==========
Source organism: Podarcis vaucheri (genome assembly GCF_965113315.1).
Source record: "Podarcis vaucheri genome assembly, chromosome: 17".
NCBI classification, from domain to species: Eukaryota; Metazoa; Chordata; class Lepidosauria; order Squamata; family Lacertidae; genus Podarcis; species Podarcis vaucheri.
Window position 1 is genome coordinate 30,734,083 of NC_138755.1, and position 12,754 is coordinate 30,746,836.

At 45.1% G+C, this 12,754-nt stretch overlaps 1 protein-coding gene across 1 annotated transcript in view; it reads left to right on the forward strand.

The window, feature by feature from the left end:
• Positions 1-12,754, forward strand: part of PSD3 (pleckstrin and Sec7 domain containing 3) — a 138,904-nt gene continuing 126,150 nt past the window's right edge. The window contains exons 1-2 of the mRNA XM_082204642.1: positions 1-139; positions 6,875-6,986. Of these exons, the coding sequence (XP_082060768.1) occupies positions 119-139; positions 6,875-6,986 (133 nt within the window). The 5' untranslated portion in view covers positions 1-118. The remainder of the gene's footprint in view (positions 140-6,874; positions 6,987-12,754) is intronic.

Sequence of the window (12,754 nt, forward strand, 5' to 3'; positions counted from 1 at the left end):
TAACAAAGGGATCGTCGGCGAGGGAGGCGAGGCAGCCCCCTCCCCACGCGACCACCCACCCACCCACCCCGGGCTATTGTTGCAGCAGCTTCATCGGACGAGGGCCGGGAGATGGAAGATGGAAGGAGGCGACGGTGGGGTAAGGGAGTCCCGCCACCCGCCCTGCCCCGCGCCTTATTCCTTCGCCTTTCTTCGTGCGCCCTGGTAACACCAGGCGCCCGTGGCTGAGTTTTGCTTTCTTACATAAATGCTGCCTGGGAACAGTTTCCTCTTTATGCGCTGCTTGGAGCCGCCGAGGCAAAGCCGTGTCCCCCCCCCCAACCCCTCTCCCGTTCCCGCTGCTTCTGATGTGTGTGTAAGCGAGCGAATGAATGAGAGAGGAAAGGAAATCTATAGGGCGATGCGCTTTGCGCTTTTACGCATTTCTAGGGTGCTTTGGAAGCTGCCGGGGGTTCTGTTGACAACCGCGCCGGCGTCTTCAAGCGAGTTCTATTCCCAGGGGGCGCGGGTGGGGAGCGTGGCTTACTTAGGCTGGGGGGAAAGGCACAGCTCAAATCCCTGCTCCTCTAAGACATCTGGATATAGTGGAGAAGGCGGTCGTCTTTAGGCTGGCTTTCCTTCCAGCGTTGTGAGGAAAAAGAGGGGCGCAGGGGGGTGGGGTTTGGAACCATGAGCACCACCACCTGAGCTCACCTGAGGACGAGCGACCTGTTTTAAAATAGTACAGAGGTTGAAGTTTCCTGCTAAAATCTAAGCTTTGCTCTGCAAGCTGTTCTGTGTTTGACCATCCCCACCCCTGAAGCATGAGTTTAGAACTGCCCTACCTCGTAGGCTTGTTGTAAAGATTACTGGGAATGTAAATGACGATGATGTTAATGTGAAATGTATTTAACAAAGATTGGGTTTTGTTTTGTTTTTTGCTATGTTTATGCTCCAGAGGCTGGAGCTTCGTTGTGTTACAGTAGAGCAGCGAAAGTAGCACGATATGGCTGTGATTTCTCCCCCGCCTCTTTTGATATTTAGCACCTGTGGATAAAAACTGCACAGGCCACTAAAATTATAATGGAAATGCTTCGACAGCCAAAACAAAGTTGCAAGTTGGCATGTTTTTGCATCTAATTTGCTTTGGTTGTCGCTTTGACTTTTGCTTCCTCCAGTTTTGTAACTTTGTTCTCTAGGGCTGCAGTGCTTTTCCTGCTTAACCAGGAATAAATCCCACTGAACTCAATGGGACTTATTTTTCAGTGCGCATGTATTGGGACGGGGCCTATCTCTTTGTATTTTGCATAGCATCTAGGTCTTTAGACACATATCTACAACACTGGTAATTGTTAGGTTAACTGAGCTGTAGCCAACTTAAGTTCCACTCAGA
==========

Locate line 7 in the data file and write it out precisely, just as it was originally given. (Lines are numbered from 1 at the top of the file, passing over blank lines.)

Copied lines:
• Positions 1-12,754, forward strand: part of PSD3 (pleckstrin and Sec7 domain containing 3) — a 138,904-nt gene continuing 126,150 nt past the window's right edge. The window contains exons 1-2 of the mRNA XM_082204642.1: positions 1-139; positions 6,875-6,986. Of these exons, the coding sequence (XP_082060768.1) occupies positions 119-139; positions 6,875-6,986 (133 nt within the window). The 5' untranslated portion in view covers positions 1-118. The remainder of the gene's footprint in view (positions 140-6,874; positions 6,987-12,754) is intronic.